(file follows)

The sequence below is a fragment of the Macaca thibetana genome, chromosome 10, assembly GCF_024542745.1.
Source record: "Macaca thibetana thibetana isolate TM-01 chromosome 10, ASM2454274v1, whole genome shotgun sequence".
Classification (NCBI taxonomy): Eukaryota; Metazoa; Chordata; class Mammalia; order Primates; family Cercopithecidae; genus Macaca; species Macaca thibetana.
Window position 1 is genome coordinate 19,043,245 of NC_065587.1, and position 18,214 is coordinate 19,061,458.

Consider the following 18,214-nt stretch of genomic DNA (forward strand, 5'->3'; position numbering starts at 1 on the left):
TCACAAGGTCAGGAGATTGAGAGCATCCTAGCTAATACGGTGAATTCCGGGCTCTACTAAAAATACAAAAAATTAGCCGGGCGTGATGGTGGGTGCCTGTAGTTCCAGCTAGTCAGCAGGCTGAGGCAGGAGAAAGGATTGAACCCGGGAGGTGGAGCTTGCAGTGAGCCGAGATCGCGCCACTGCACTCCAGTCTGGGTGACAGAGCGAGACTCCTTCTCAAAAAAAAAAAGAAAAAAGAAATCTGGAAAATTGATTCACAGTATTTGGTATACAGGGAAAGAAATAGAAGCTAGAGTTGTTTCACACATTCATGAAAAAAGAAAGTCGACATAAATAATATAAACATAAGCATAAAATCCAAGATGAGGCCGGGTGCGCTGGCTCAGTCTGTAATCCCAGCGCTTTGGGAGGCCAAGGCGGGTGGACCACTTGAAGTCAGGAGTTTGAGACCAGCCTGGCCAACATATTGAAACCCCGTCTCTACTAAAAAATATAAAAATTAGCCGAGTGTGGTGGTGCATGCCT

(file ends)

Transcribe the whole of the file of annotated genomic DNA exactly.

The sequence below is a fragment of the Macaca thibetana genome, chromosome 10, assembly GCF_024542745.1.
Source record: "Macaca thibetana thibetana isolate TM-01 chromosome 10, ASM2454274v1, whole genome shotgun sequence".
Classification (NCBI taxonomy): Eukaryota; Metazoa; Chordata; class Mammalia; order Primates; family Cercopithecidae; genus Macaca; species Macaca thibetana.
Window position 1 is genome coordinate 19,043,245 of NC_065587.1, and position 18,214 is coordinate 19,061,458.

Consider the following 18,214-nt stretch of genomic DNA (forward strand, 5'->3'; position numbering starts at 1 on the left):
TCACAAGGTCAGGAGATTGAGAGCATCCTAGCTAATACGGTGAATTCCGGGCTCTACTAAAAATACAAAAAATTAGCCGGGCGTGATGGTGGGTGCCTGTAGTTCCAGCTAGTCAGCAGGCTGAGGCAGGAGAAAGGATTGAACCCGGGAGGTGGAGCTTGCAGTGAGCCGAGATCGCGCCACTGCACTCCAGTCTGGGTGACAGAGCGAGACTCCTTCTCAAAAAAAAAAAGAAAAAAGAAATCTGGAAAATTGATTCACAGTATTTGGTATACAGGGAAAGAAATAGAAGCTAGAGTTGTTTCACACATTCATGAAAAAAGAAAGTCGACATAAATAATATAAACATAAGCATAAAATCCAAGATGAGGCCGGGTGCGCTGGCTCAGTCTGTAATCCCAGCGCTTTGGGAGGCCAAGGCGGGTGGACCACTTGAAGTCAGGAGTTTGAGACCAGCCTGGCCAACATATTGAAACCCCGTCTCTACTAAAAAATATAAAAATTAGCCGAGTGTGGTGGTGCATGCCT